Advanced Computing in the Age of AI | Friday, June 9, 2023

US Takes a Page from Supercomputing Past to Boost AI Research 

A pattern is emerging on how U.S. government wants to boost its AI research. The approach is similar to how the early supercomputing infrastructures were built: engage academia and national labs, then apply the research to solve critical domestic issues.

The National Science Foundation (NSF) on Tuesday announced it was awarding $140 million to universities to promote fundamental research in artificial intelligence.   The funding is targeted at specific institutions to address public-sector issues like cybersecurity, climate change, agriculture, public health and education. The NSF is also funding fundamental research for the building blocks of AI so models in the future are ethical, trustworthy and accessible. 

The need for coordinated initiatives in AI

"From the perspective of advancing ethical research and figuring out responsible use cases, the first step is foundational research. This is best placed at academic institutions and universities," said Hadan Omaar, a senior analyst focusing on AI policy at the Information Technology and Innovation Foundation, a think tank based in Washington DC. 

There has been a pushback against AI research being done by the private sector over the last few years, "so there's an effort needed by the government to balance this out," Omaar said. 

The AI research being done by the universities is not market-oriented, instead focusing more on solving public sector problems that are high on the U.S. agenda. Similarly, supercomputers at national laboratories are being prioritized for tasks like economic modeling and weapons development. 

The U.S. government is increasingly concerned about the responsible and safe use of AI. The fast growth of AI tools like ChatGPT has concerned U.S. cybersecurity officials. Many U.S. law-enforcement agencies, including the Federal Trade Commission (FTC) and the Department of Justice (DOJ), late last month expressed concerns about the harmful use of artificial intelligence and automated systems to break laws. The agencies said they would use laws and enforcement actions to promote the responsible use of AI.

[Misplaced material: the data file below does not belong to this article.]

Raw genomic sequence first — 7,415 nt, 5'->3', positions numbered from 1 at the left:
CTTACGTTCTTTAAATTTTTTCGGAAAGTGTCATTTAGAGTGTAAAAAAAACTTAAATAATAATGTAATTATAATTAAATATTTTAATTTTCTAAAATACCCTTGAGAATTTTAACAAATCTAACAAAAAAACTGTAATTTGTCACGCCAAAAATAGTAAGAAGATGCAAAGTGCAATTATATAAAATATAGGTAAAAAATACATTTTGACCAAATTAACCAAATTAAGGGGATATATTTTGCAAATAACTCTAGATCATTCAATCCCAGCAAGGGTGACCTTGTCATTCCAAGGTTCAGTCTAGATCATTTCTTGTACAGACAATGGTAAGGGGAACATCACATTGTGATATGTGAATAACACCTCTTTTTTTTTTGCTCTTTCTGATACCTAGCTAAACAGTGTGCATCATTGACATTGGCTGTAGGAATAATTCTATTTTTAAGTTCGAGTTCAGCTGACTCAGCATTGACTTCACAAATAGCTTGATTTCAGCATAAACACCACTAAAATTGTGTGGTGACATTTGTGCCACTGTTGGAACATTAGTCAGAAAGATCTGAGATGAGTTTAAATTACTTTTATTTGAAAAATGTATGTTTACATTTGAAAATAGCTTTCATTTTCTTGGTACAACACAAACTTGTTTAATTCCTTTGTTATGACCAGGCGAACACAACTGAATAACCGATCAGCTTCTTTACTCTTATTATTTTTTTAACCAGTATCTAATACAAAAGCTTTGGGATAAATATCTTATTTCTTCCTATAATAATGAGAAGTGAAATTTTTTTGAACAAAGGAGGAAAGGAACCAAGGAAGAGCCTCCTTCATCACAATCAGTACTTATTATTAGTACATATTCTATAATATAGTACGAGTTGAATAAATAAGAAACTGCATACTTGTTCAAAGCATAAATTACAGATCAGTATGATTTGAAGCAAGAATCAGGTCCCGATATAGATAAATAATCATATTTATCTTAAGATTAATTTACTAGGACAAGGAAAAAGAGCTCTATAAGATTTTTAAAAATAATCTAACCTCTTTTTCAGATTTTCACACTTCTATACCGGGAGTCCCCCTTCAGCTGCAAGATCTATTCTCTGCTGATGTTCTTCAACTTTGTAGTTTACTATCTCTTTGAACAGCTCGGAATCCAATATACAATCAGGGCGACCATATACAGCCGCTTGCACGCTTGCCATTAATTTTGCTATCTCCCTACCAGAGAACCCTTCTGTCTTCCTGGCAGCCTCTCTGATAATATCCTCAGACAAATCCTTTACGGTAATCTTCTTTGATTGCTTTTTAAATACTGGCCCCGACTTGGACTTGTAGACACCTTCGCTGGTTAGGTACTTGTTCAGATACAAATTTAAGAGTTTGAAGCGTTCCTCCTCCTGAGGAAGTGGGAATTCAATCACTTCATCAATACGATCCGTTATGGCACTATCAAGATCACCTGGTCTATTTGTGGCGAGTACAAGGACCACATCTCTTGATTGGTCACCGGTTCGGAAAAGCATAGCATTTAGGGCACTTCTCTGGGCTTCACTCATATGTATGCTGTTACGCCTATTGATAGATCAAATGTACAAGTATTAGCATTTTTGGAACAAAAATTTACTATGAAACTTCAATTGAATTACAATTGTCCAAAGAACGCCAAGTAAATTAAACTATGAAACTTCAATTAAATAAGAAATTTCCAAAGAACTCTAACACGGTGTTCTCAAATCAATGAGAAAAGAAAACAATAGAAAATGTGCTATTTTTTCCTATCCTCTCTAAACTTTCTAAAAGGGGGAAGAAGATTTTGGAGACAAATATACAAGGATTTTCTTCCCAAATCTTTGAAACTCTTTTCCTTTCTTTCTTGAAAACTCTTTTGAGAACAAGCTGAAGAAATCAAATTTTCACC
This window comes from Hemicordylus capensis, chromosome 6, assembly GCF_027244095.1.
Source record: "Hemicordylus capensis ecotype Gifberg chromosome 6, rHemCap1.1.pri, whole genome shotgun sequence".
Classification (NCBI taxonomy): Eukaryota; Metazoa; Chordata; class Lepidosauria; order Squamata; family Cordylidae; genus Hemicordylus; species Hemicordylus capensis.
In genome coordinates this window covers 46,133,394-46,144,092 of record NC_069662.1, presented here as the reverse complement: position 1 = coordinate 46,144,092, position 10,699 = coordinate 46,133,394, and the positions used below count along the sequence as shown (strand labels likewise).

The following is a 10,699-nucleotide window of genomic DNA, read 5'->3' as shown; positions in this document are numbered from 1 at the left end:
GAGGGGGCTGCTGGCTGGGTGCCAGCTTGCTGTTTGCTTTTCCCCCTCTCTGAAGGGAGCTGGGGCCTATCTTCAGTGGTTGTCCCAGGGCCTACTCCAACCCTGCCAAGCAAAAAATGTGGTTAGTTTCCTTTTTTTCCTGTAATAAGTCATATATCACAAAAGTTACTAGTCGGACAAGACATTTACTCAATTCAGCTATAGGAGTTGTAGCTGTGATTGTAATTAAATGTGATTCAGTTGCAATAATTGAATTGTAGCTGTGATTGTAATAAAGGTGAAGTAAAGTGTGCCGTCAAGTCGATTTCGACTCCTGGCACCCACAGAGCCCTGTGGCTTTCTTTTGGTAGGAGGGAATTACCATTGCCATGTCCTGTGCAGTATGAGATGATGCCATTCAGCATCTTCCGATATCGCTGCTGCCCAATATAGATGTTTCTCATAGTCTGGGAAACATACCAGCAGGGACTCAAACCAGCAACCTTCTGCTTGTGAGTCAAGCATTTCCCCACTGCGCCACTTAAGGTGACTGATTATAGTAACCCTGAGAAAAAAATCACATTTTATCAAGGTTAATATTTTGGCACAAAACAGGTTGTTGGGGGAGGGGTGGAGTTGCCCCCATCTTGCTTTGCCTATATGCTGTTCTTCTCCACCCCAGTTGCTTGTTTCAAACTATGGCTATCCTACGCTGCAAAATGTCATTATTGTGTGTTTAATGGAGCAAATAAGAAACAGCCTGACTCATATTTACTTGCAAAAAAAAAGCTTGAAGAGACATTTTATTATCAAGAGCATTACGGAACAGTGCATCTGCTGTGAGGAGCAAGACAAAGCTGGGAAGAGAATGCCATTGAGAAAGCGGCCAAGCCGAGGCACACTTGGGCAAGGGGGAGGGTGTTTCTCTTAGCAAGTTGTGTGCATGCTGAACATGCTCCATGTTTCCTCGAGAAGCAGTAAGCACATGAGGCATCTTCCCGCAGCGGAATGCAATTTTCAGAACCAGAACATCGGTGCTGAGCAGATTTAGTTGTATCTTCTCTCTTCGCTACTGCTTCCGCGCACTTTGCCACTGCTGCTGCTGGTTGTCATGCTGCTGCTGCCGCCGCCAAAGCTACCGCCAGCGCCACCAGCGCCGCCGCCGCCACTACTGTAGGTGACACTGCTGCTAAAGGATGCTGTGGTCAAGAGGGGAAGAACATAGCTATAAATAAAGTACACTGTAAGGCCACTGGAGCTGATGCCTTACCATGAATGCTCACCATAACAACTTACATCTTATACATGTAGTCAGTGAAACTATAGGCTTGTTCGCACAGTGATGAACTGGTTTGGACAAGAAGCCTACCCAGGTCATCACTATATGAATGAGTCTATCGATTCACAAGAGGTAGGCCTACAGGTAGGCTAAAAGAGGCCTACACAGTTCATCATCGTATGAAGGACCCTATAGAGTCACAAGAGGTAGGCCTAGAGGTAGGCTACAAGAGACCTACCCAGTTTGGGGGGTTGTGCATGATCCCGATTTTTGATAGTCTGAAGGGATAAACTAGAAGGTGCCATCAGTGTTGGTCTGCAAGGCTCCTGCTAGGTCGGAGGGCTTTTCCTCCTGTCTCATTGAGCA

“Technological advances can deliver critical innovation – but claims of innovation must not be cover for lawbreaking. There is no AI exemption to the laws on the books, and the FTC will vigorously enforce the law to combat unfair or deceptive practices or unfair methods of competition,” said FTC chair Lina Khan in a statement.

The AI arms race

NSF is funding these AI projects as the U.S, the European Union and China engage in an AI arms race. The EU is considering AI legislation called the Artificial Intelligence Act, which would set boundaries for AI development to ensure safe and desirable outcomes. 

A string of private sector AI breakthroughs from OpenAI, Microsoft and Google have put the U.S. ahead of China in AI. Previously, China was seen as a global leader because of its use of AI in efforts like the social credit system. The Chinese system rates individuals through using facial recognition software, which uses data from over 200 million surveillance cameras in the country, HR firm Horizons said on its website.  

The U.S. government is not competing with the EU and China on issues like climate change or agriculture, and the private sector won’t provide tools to solve those problems, Omaar said. The White House is trying to get a handle on these domestic problems with AI, and for decades has relied on academia to find answers, Omaar continued. 

The programs funded by the NSF will add to a stronger knowledge base, and will eventually factor into the AI race against China and the EU.  “Ultimately, the U.S. will have to economically stay competitive in AI,” Omaar said. 

Geographic diversity